Oh the outrage.

“Spurn” was actually the word used by our very own website – as in, “Max McCaffrey spurns the Denver Broncos, headed to Raiders.” Really? Seems a bit dramatic. Don’t you think?

Max McCaffrey is a fan of his dad, and a fan of his dad’s old team, and even a fan of his dad’s old team’s new boss – John Elway.

“I grew up his biggest fan,” McCaffrey told the Denver Post in April after a workout for the Broncos at Dove Valley. “It was incredible. Just an amazing experience, and I’m very blessed to be here. I had a chance to talk to him for a little bit. He thanked me for coming out, and I thanked him for letting me come out here. It’s a great opportunity.”

But hey, Max McCaffrey is a pro now. This is business, and sometimes business leads a young man to, well, Oakland. And that’s okay. There’s no spurning involved.

Ed McCaffrey had some fun with his son’s decision, taking to social media with a video titled “When your best friend signs with Oakland.” After all, Ed understands the business of professional football. The Broncos, as a matter of fact, were his third NFL team.

But us Broncos fans – boy, oh boy – we can be a sensitive and protective bunch.

A radio personality said, “I feel the same way now as I did when he went to Valor Christian.”

@DeanJeffery04 tweeted, “Why do you think he decided to go to the Raiders of all places?”

Others said worse.

Well, to answer Dean’s question, Max McCaffrey decided to go to Oakland for the same reason his dad chose to sign with Denver – opportunity.

In 1994, his fourth season in the NFL, Ed McCaffrey was targeted just 14 times – making 11 catches – for the San Francisco 49ers. To be fair, he was playing behind Jerry Rice and John Taylor. But his offensive coordinator took a job as the Broncos head coach the next year and knew what kind of player McCaffrey could become.

That coach, of course, was Mike Shanahan, who needed some depth at wide receiver. To begin the ’95 season, Denver’s receiving corps featured an aging Vance Johnson, an undrafted rookie named Rod Smith, Anthony Miller, who was in his eighth year as a pro, and former Buff and five-year vet Mike Pritchard who Shanahan felt (oddly) was too small.

In his first season in Denver, Ed was targeted 63 times, had 39 catches and two touchdowns. The next season he started every game he played. And after that, he won two Super Bowls.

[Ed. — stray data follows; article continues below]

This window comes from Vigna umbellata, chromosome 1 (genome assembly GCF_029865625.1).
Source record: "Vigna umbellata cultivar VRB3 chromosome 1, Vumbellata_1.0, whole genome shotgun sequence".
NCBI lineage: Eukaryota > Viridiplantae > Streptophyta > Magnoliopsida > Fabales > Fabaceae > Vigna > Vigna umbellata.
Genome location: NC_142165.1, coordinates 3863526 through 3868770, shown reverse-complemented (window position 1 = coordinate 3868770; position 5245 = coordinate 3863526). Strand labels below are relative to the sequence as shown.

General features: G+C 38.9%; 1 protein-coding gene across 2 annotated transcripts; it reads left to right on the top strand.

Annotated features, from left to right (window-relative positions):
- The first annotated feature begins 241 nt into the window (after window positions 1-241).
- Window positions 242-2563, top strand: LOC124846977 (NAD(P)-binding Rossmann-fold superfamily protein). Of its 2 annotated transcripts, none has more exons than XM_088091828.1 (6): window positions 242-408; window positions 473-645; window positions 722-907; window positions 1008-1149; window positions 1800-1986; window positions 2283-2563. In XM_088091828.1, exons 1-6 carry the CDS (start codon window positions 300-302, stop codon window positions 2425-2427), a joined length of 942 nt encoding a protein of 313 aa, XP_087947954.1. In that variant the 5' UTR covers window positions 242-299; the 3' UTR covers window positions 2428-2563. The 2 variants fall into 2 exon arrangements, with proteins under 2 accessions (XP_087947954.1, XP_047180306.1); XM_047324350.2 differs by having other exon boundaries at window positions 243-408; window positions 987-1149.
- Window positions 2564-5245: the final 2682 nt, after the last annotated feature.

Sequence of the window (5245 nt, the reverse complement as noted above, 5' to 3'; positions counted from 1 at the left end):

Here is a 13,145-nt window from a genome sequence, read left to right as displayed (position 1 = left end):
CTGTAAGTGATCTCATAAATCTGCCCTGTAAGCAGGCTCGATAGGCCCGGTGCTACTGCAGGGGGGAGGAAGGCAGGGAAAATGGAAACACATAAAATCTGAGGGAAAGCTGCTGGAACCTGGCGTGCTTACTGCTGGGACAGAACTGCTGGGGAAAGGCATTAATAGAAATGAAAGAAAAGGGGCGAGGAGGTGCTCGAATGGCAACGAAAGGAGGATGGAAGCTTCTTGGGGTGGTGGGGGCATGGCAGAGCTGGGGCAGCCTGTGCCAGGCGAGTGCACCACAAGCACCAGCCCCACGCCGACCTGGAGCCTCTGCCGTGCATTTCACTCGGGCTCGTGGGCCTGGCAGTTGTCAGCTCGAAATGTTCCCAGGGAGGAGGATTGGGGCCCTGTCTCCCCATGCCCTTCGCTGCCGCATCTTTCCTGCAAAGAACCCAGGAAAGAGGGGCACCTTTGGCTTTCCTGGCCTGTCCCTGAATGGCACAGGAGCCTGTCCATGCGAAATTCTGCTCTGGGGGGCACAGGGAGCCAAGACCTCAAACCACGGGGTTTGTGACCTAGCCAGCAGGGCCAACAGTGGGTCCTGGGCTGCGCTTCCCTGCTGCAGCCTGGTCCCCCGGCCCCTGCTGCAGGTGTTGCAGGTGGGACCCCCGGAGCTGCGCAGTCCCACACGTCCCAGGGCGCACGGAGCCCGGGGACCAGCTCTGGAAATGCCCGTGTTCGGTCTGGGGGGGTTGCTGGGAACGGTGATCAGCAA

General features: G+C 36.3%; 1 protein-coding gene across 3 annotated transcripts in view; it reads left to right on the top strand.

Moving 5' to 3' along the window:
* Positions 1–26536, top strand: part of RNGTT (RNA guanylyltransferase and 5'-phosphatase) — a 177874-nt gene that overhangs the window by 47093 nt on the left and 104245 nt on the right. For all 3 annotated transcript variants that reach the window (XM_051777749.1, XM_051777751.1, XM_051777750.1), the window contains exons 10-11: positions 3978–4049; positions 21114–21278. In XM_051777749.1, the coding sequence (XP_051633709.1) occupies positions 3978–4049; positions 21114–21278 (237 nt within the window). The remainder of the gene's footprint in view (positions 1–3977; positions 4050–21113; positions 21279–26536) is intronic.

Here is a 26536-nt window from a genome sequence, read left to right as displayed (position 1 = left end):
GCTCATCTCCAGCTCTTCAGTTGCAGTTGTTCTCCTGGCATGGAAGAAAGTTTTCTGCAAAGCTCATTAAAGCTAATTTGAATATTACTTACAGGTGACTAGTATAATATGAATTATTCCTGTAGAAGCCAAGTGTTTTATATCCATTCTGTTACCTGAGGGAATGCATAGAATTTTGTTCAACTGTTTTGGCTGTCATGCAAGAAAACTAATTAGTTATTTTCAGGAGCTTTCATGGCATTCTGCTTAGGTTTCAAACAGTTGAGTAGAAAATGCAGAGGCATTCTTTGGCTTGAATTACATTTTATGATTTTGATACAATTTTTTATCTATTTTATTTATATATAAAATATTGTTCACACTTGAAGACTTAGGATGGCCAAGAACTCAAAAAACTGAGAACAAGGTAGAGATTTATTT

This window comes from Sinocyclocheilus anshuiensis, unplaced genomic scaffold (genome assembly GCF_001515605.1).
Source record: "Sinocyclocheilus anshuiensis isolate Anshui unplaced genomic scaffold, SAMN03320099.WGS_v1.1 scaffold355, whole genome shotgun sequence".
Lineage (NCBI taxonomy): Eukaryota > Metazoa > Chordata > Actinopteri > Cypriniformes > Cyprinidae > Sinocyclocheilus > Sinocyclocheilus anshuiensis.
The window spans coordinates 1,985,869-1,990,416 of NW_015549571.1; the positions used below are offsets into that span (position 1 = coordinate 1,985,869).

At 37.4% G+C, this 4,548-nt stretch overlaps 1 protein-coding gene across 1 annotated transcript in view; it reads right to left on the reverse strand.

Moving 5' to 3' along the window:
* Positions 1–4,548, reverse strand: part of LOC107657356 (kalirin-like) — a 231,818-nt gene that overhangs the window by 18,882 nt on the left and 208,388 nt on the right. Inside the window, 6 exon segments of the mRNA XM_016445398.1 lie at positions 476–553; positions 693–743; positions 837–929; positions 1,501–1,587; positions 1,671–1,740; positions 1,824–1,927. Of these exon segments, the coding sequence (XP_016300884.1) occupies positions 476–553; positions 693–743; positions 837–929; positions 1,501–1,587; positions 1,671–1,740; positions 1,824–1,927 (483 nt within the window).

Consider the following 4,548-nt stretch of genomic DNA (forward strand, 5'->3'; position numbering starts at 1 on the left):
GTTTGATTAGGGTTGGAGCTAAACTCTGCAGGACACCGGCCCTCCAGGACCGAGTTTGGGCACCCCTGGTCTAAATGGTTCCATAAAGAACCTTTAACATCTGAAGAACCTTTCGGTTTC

The current Broncos roster features six wide receivers under contract – two of which are Pro Bowlers – and three more college free agents.

The Raiders? Compared to the Broncos, the wide receiver job is wide open. Veterans Michael Crabtree and Amari Cooper are locks as starters, but after that, things open up. Second-year man Seth Roberts was decent – not great – last season, so he heads into camp as the No. 3. Andre Holmes returns, but his production was down significantly in 2015, only hauling in 14 catches. Second-year man Andre DeBose returns, but as a seventh round draft pick last year, he never saw the field in 2015. Along with McCaffrey, K.J. Brent of Wake Forest and Johnny Holton of Cincinnati were signed as college free agents.

Sounds like an open competition for spots three through six.

And don’t forget the importance a coach can have. Remember how Shanahan brought Max’s old man along with him to Denver?

Well, in Oakland, there’s a coach named Brent Vieselmeyer, who’s just in his second year with the Raiders. He coaches the linebackers, but that didn’t stop him from vouching for Max.

“Very competitive. Very smart. Tireless worker. He has all those qualities you hope to have in a player,” was Vieselmeyer’s scouting report of Max, surely the same thing he told the Raiders scouting department or head coach Jack Del Rio.

And speaking of Del Rio, that’s who casually mentioned taking a shot at the pros to Vieselmeyer right before he departed Valor Christian High School, where he coached Max McCaffrey and Luke Del Rio, to coach at Houston Baptist.

“Couple years later, [Jack] called me up…” Vieselmeyer said over the phone yesterday.

Even though Vieselmeyer won’t be involved in coaching the wide receivers, he did recall that Max was one heckuva special teams player, both at Valor and early on at Duke.

“You have to [play special teams] nowadays,” Vieselmeyer said. “That’s something [Max] will take pride in. [An NFL] roster is so small; that’s how most guys get on.”

For an undrafted college free agent, work ethic is everything. So, too, are relationships.

“We always joked, when he was going off to college, that maybe I’d get to coach him again someday,” Vieselmeyer said of Max.

When his former player became a Raider over the weekend, the phone call that followed seemed serendipitous: “It was, ‘Well, here we go again.’”

If “again” is anything like the first time, the Broncos – and their fans – had best beware. Together, Max McCaffrey and Brent Vieselmeyer won three state titles at Valor Christian. While both will be climbing their way up the ladder in Oakland, would anyone bet against them? The AFC West is anything but safe.

And if you don’t like it, Mr. Broncos Fan, take it up with Mr. Elway. In a few years, you might really dislike Max McCaffrey – not because he’s a Raider, but because he just beat your Broncos.